Sign up for our newsletters Subscribe
The album features two compositions from each member—Vandermark, Rempis, Mars Williams, and Nick Mazzarella, players whose age range spans four decades. While the writing covers plenty of turf, from the pointillistic jabs and feints of Vandermark's "Broken Record Fugue" to the velvety plushness of Mazzarella's loosely Ellingtonian "Remnant," the quartet had forged a clear identity over its short history. Considering how fiery and abstract the playing of each member in CRQ tends to be, I was initially a bit surprised to hear the group warmly embrace tender melodic shapes and rich harmony in its arrangements, recalling the sound of World Saxophone Quartet as much or more than Bay Area experimentalists ROVA—it's a quality that balances the more extroverted, splintered fury that drives Rempis's "The Rush." Getting to soak in the rich detail of the album is wonderful, but the fact that we won't get to hear these pieces performed live is all the more disappointing. Below you can hear the stunning album opener "Burn Unit," a piece by Williams.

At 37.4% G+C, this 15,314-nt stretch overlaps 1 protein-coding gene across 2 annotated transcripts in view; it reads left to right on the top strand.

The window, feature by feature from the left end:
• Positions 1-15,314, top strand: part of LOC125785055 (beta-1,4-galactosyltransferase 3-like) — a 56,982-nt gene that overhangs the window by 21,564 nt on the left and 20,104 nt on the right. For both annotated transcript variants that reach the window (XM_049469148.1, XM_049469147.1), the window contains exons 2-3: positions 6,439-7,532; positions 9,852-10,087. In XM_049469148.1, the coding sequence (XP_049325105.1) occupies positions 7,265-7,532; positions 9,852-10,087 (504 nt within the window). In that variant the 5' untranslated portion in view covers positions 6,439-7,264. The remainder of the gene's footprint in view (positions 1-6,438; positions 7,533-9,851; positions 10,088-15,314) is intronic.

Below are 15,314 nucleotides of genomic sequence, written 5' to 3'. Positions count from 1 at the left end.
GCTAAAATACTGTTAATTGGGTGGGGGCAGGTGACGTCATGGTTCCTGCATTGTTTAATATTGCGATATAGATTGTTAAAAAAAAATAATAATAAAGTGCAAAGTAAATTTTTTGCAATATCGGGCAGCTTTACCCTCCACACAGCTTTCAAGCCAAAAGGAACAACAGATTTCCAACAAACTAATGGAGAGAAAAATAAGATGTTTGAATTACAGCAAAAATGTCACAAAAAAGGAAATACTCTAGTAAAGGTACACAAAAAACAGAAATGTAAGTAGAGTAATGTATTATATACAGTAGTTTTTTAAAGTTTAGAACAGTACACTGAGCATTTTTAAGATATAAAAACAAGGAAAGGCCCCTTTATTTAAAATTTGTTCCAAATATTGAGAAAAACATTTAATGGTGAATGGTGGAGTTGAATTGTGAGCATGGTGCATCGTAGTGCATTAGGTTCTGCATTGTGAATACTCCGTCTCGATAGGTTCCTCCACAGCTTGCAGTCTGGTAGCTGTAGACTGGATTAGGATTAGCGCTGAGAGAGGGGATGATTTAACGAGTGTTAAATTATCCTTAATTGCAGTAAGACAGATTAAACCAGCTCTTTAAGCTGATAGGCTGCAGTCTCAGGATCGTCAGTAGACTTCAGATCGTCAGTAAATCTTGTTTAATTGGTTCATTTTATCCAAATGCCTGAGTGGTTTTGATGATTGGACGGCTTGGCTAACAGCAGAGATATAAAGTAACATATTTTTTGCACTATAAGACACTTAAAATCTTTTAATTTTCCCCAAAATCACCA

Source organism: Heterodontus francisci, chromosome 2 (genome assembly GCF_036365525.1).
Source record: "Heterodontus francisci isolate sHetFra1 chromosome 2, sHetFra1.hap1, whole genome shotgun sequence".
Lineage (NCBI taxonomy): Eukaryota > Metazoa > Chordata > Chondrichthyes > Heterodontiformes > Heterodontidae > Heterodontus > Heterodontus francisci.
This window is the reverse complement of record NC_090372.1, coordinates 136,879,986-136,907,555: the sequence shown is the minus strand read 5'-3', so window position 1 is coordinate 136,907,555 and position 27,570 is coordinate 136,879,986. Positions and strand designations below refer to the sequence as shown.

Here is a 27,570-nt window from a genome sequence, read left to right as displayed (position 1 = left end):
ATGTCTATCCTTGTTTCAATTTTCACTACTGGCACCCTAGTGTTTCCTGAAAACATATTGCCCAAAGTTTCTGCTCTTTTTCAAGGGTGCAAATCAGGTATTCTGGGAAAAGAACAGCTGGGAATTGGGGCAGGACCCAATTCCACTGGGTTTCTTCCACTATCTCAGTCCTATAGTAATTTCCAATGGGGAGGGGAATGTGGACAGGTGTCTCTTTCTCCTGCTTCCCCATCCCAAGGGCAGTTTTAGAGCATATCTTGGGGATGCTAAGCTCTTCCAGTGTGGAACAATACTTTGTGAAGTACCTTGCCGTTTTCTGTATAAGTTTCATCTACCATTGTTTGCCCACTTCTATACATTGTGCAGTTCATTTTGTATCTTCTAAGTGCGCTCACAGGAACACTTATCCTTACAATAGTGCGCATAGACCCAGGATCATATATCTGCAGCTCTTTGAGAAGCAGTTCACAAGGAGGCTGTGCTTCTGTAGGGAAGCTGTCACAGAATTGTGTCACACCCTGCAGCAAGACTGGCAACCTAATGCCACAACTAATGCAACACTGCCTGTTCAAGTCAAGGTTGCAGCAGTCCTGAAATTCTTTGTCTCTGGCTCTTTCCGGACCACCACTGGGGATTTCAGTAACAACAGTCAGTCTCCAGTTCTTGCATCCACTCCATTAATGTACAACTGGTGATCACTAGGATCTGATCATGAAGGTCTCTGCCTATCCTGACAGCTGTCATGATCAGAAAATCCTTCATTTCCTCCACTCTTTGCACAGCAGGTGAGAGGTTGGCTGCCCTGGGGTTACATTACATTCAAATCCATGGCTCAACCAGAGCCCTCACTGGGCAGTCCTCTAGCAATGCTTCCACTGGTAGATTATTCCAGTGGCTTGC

Vadim Neselovskyi, Music for September (Sunnyside)
Hobart Smith, In Sacred Trust: The 1963 Fleming Brown Tapes (Smithsonian Folkways)
Luke Bedford, Wonderful Two-Headed Nightingale (Col Legno)
Al Bilali Soudan, Al Bilali Soudan (Clermont Music)
Paco de Lucia, El Duende Flamenco de Paco de Lucia (Philips, Spain)